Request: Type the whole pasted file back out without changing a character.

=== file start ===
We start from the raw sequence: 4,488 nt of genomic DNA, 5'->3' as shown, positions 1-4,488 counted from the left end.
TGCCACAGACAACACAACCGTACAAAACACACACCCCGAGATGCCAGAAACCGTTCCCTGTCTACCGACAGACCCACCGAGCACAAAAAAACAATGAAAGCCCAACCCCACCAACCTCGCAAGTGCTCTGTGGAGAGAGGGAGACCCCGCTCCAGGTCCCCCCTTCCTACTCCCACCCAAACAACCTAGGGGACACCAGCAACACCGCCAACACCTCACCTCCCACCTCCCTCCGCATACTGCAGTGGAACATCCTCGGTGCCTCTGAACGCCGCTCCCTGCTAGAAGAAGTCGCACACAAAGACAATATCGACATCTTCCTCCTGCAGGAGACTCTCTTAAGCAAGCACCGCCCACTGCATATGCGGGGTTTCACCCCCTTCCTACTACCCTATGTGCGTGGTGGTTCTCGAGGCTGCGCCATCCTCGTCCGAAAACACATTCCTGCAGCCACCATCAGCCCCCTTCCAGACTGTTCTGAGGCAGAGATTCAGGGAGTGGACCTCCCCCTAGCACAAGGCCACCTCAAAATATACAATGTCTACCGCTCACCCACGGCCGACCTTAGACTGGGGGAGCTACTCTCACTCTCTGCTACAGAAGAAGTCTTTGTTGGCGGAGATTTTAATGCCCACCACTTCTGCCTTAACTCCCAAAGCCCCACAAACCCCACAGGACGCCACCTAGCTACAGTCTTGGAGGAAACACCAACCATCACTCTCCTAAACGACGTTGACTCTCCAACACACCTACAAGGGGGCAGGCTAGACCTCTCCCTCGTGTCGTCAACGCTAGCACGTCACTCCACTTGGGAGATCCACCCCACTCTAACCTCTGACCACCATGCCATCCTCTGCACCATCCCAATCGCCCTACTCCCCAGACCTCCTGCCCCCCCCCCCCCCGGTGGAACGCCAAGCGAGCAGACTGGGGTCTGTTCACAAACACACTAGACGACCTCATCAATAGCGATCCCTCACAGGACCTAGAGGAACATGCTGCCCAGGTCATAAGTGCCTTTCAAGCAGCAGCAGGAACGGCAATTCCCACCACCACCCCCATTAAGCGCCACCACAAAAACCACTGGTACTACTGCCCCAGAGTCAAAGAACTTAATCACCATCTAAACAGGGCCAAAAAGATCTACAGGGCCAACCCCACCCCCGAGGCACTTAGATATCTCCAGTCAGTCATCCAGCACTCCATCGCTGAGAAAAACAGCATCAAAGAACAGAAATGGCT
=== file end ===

We start from the raw sequence: 4,488 nt of genomic DNA, 5'->3' as shown, positions 1-4,488 counted from the left end.
TGCCACAGACAACACAACCGTACAAAACACACACCCCGAGATGCCAGAAACCGTTCCCTGTCTACCGACAGACCCACCGAGCACAAAAAAACAATGAAAGCCCAACCCCACCAACCTCGCAAGTGCTCTGTGGAGAGAGGGAGACCCCGCTCCAGGTCCCCCCTTCCTACTCCCACCCAAACAACCTAGGGGACACCAGCAACACCGCCAACACCTCACCTCCCACCTCCCTCCGCATACTGCAGTGGAACATCCTCGGTGCCTCTGAACGCCGCTCCCTGCTAGAAGAAGTCGCACACAAAGACAATATCGACATCTTCCTCCTGCAGGAGACTCTCTTAAGCAAGCACCGCCCACTGCATATGCGGGGTTTCACCCCCTTCCTACTACCCTATGTGCGTGGTGGTTCTCGAGGCTGCGCCATCCTCGTCCGAAAACACATTCCTGCAGCCACCATCAGCCCCCTTCCAGACTGTTCTGAGGCAGAGATTCAGGGAGTGGACCTCCCCCTAGCACAAGGCCACCTCAAAATATACAATGTCTACCGCTCACCCACGGCCGACCTTAGACTGGGGGAGCTACTCTCACTCTCTGCTACAGAAGAAGTCTTTGTTGGCGGAGATTTTAATGCCCACCACTTCTGCCTTAACTCCCAAAGCCCCACAAACCCCACAGGACGCCACCTAGCTACAGTCTTGGAGGAAACACCAACCATCACTCTCCTAAACGACGTTGACTCTCCAACACACCTACAAGGGGGCAGGCTAGACCTCTCCCTCGTGTCGTCAACGCTAGCACGTCACTCCACTTGGGAGATCCACCCCACTCTAACCTCTGACCACCATGCCATCCTCTGCACCATCCCAATCGCCCTACTCCCCAGACCTCCTGCCCCCCCCCCCCCCGGTGGAACGCCAAGCGAGCAGACTGGGGTCTGTTCACAAACACACTAGACGACCTCATCAATAGCGATCCCTCACAGGACCTAGAGGAACATGCTGCCCAGGTCATAAGTGCCTTTCAAGCAGCAGCAGGAACGGCAATTCCCACCACCACCCCCATTAAGCGCCACCACAAAAACCACTGGTACTACTGCCCCAGAGTCAAAGAACTTAATCACCATCTAAACAGGGCCAAAAAGATCTACAGGGCCAACCCCACCCCCGAGGCACTTAGATATCTCCAGTCAGTCATCCAGCACTCCATCGCTGAGAAAAACAGCATCAAAGAACAGAAATGGCT